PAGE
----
The Norwegian National Rail Administration, announced on March 03, that a Joint Venture of Acciona Infraestructuras SA and Ghella SpA has been awarded the main $1.1 billion TBM tunnel contract for the Follo Line Project. It is the largest railway contract to date in Norway, and includes the longest rail tunnel ever to be constructed in the Nordic countries.
The JV was selected on an overall assessment of price, technical feasibility and performance. The 8.7 billion NOK (US$1.1 billion) contract is scheduled to be signed before Easter and work will commence immediately thereafter.
This is the second of four large EPC contracts to be awarded for the Follo Line Project (see table below), the largest infrastructure project in Norway. The mega project is being executed by the Norwegian National Rail Administration (NNRA) on behalf of the Ministry of Transport and Communications.
The magnitude of the project, and this contract in particular, has attracted much interest from major national and international contractors. The competition has been extensive and the project well received, said NNRA Deputy Director General, Gunnar G Løvås.
The Follo Line will form the core element of InterCity development from Oslo southwards to the public transport center of Ski. The key component of the project is the twin 20km-long tunnel, which will become Norway’s longest rail tunnel.
In addition to the twin bore tunnel and the development of a large staging area at Åsland, the contract includes the blasting of large TBM assembly chambers located approximately 1km inside the mountain. Access tunnels to this area are currently being constructed under a separate advance works contract. In the assembly halls, four TBMs – each with a diameter of less than ten meters – will be assembled and launched.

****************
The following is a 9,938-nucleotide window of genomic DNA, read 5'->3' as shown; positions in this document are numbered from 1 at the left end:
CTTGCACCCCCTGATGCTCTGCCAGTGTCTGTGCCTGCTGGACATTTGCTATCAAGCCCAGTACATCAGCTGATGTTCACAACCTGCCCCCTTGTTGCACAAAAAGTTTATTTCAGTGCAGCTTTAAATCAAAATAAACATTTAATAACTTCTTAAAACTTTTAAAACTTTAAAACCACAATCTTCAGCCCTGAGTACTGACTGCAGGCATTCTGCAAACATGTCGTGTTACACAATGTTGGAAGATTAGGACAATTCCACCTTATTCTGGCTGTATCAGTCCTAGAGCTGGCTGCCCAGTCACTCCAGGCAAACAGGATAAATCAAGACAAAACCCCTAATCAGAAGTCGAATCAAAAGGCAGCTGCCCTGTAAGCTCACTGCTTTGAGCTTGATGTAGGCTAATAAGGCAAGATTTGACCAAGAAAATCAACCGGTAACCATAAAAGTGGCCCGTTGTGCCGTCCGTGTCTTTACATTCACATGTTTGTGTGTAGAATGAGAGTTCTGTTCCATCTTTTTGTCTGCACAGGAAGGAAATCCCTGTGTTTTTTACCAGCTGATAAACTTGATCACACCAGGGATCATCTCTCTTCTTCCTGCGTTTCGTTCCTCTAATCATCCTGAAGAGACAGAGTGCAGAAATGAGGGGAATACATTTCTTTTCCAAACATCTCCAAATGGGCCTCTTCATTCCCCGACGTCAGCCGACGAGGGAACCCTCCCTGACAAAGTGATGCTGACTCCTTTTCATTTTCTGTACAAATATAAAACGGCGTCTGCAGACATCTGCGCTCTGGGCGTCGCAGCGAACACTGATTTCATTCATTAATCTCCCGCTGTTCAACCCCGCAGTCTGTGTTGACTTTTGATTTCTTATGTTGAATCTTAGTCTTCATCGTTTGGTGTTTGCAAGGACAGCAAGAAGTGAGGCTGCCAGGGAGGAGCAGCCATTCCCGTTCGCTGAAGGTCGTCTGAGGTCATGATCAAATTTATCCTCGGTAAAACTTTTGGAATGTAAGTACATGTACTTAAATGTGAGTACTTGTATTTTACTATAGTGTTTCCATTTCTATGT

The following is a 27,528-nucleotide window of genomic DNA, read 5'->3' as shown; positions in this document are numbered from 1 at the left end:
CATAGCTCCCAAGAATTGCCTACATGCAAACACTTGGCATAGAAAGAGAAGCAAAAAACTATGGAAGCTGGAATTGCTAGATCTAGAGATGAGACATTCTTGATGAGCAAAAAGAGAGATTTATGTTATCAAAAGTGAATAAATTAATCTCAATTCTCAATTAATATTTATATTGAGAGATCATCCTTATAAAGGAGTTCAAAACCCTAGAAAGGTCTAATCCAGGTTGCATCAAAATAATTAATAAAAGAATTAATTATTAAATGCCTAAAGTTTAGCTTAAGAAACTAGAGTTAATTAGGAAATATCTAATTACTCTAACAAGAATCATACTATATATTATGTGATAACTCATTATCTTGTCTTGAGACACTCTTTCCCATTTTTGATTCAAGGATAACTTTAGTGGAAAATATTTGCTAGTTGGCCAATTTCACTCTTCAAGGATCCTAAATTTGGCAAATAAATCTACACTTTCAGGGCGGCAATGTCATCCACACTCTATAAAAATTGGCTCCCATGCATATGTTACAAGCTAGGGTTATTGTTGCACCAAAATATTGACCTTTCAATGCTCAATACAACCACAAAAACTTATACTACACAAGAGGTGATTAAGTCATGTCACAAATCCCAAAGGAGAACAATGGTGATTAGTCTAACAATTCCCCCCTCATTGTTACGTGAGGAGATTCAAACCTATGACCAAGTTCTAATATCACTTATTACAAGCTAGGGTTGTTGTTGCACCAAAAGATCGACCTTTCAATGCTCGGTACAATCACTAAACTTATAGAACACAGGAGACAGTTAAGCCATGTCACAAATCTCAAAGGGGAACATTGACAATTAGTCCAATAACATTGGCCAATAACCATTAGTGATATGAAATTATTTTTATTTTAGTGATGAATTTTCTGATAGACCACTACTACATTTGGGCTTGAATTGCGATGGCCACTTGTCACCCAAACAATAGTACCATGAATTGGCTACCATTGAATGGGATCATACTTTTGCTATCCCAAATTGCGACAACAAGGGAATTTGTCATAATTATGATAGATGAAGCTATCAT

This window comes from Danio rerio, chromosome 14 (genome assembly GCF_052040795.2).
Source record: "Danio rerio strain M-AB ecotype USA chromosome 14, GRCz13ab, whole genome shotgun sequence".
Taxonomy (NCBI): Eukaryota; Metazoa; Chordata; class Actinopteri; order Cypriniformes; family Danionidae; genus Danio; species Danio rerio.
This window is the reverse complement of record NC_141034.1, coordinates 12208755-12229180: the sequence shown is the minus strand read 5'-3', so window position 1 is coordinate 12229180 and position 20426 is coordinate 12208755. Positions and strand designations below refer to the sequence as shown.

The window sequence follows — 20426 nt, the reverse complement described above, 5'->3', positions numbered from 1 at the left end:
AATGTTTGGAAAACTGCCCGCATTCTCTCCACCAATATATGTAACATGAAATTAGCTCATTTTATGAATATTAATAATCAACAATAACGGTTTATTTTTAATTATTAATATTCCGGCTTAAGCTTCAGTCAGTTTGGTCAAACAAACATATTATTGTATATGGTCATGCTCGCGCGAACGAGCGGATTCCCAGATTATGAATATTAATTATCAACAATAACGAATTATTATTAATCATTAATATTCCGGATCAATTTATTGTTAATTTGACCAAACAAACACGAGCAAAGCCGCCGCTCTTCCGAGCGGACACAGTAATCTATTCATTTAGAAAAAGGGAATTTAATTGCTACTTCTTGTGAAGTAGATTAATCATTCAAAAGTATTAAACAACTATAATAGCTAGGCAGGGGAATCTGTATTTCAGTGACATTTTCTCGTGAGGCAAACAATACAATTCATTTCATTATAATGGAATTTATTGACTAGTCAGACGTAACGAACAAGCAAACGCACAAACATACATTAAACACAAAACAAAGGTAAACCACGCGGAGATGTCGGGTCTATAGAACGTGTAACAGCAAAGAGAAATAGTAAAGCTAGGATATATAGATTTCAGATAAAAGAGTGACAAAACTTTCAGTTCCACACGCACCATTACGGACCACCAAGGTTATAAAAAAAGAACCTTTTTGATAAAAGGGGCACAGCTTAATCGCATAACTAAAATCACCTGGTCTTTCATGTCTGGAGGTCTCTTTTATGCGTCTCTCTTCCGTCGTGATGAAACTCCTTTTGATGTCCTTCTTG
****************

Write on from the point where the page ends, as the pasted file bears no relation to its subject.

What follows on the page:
The machines will be used to mine two 19km-long tunnels, between Oslo and the new Ski station. Two of the machines will drive north towards Oslo and two machines will mine south toward Ski. The northern section of the tunnel will be partially excavated by conventional methods and partly by drill & split. This work forms part of the other tunnelling contract, which was officially awarded to Condotte last week.
The Acciona/Ghella JV will also perform all the railway installations, with the exception of the signalling system. All mechanical and electrical equipment in the tunnel will be installed in approximately half of the 44 cross passages to be built between the two tunnels.
A significant contract
It is a significant contract for several reasons, said Follo Line Project Director, Erik Smith: Due to the magnitude of the contract, the fact that railway technical installations are included for the first time in an EPC contract of this size, and that this is the first tunnel contract in Norway to include the use of four TBMs.
“We are pleased that this important EPC contract for the Follo Line Project has been met with such large interest. The offers we have received and the possibility for us to nominate the JV indicates that the strategy and the terms of contract for this tunnel work are correct,” emphasized Smith.
Acciona and Ghella, who have headquarters respectively in Madrid and Rome, have previous experience in the delivery of similar tunnel and rail mega projects. In 2009 they completed the Italian Bolognia Junction High Speed Railway Line, and in 2015 they will complete the Legacy Motorway Tunnels, in Brisbane, Australia.
The Joint Venture has sourced key competence in Norway through the Norwegian departments of PEAB (for groundworks at Åsland) and Atkins (railway engineering expertise). Through the law firm Haavind, the JV will ensure that Norwegian employment rules and wage conditions are fully understood and complied with.
In accordance with Norwegian and European public procurement legislation, a complaints period is allowed that – reflecting the size of the contract – has been set at 16 days.
The staging area
At Åsland, in the outskirts of Oslo, the AF Group is preparing a staging area for the TBM construction works. Concrete tunnel lining segments will be produced here and two access tunnels are currently being excavated under an advanced works contract to provide access for the excavation of the two main TBM assembly chambers.
During construction these access tunnels will be used for incoming and outgoing construction traffic, in addition to transporting excavated materials from the tunnel, which will be accomplished via conveyor belts. The staging area also includes a transformer station that will provide power for the TBMs.